If you don’t often drive between Brooklyn and Staten Island, your recollection of the Verrazano-Narrows Bridge may stem from the starting point of the New York Marathon or from its role in The Avengers, when Iron Man flies over and under it while intercepting a nuclear missile. But for many who remember the tremendous building project that changed the face of New York City and resulted in the longest suspension bridge in the world at the time, the 50th Anniversary of the Verrazano-Narrows Bridge is cause for both reflection and celebration. One of these people is author Gay Talese, who observed and wrote about many aspects of the bridge project, from the politics to the workers who actually built it, including three men who died on the job. His 1964 book, The Bridge, bestowed a legacy of the many ways a man-made structure can change our lives. Join Talese and New York Times columnist Clyde Haberman to commemorate the bridge’s 50th birthday tonight.

Thu., Nov. 20, 6:30 p.m., 2014

Best Of Datebook Museums & Galleries VOICE CHOICES ARCHIVES

Best Museum

Nestled on a quiet(er) stretch of Fifth Avenue, where Museum Mile tapers off into East Harlem, the Museum of the City of New York is a tiny institution that of late has housed some very big ideas. MCNY’s photo exhibition on Sandy and its aftermath was sensitively done, intelligently paced, and visually stunning, while the “Activist New York” exhibit is a buoyant and celebratory look at the movements that defined the various decades of city life. This is not a large museum, which is part of the charm: You can do the whole place in an afternoon and still make time for coffee at the surprisingly lovely café upstairs. This isn’t a museum for tourists; it’s a place for New Yorkers to consider how we live, and to learn about what has shaped this city we call home. It’s also worth a visit solely to see the charmingly weird Stettheimer Dollhouse, filled with miniature works by some of the great artists of the 20th century.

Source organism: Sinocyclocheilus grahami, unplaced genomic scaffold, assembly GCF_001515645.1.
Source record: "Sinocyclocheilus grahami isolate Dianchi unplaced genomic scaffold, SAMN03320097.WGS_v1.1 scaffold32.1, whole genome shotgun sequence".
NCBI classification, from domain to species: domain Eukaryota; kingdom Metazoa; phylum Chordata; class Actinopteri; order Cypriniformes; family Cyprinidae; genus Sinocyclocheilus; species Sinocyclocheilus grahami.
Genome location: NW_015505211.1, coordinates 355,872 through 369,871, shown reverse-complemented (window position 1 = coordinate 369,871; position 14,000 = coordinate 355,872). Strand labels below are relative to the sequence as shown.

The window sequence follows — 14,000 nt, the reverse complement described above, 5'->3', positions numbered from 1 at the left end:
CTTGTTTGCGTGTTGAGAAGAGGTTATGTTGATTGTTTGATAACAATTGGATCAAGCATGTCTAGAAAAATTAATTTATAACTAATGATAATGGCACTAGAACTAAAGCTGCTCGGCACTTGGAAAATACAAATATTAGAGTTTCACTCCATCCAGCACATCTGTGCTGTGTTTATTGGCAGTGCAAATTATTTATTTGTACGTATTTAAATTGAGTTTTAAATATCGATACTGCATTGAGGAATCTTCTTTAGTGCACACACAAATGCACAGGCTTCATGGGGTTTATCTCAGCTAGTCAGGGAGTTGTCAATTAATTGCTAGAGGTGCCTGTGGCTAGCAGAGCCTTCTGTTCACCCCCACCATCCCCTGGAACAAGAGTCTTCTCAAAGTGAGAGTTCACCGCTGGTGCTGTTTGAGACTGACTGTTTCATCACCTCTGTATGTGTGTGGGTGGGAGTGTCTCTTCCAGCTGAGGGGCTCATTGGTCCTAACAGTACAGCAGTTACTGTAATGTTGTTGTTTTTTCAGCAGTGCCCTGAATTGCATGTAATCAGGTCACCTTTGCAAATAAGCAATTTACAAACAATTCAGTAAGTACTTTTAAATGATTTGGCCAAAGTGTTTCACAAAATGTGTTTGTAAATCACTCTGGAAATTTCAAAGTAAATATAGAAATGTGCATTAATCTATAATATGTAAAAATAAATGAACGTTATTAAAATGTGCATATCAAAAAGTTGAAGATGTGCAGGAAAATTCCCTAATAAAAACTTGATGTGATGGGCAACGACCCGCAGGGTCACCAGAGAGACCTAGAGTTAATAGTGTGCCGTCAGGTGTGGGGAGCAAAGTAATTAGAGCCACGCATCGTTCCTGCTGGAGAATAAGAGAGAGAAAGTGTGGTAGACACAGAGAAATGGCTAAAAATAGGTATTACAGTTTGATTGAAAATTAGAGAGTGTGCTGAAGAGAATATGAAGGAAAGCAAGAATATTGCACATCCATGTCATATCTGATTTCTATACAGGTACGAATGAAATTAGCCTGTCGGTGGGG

In 1977, the New York Times called Stephen Burrows the “brightest star of American fashion,” and, even today, his clothes are still turning heads (Michelle Obama was spotted in one of his jersey pantsuits). The first African-American designer to achieve international acclaim, Burrows rose to prominence during the groovy days of disco, the focus of the exhibit “Stephen Burrows: When Fashion Danced” at the Museum of the City of New York. Through photos, sketches, and original garments, the show looks back on his innovative cuts and liberal use of bright colors and metallic fabrics that drew a starry clientele (Cher, Liza Minnelli, Diana Ross) who wanted to shine brighter than the mirror ball at Studio 54.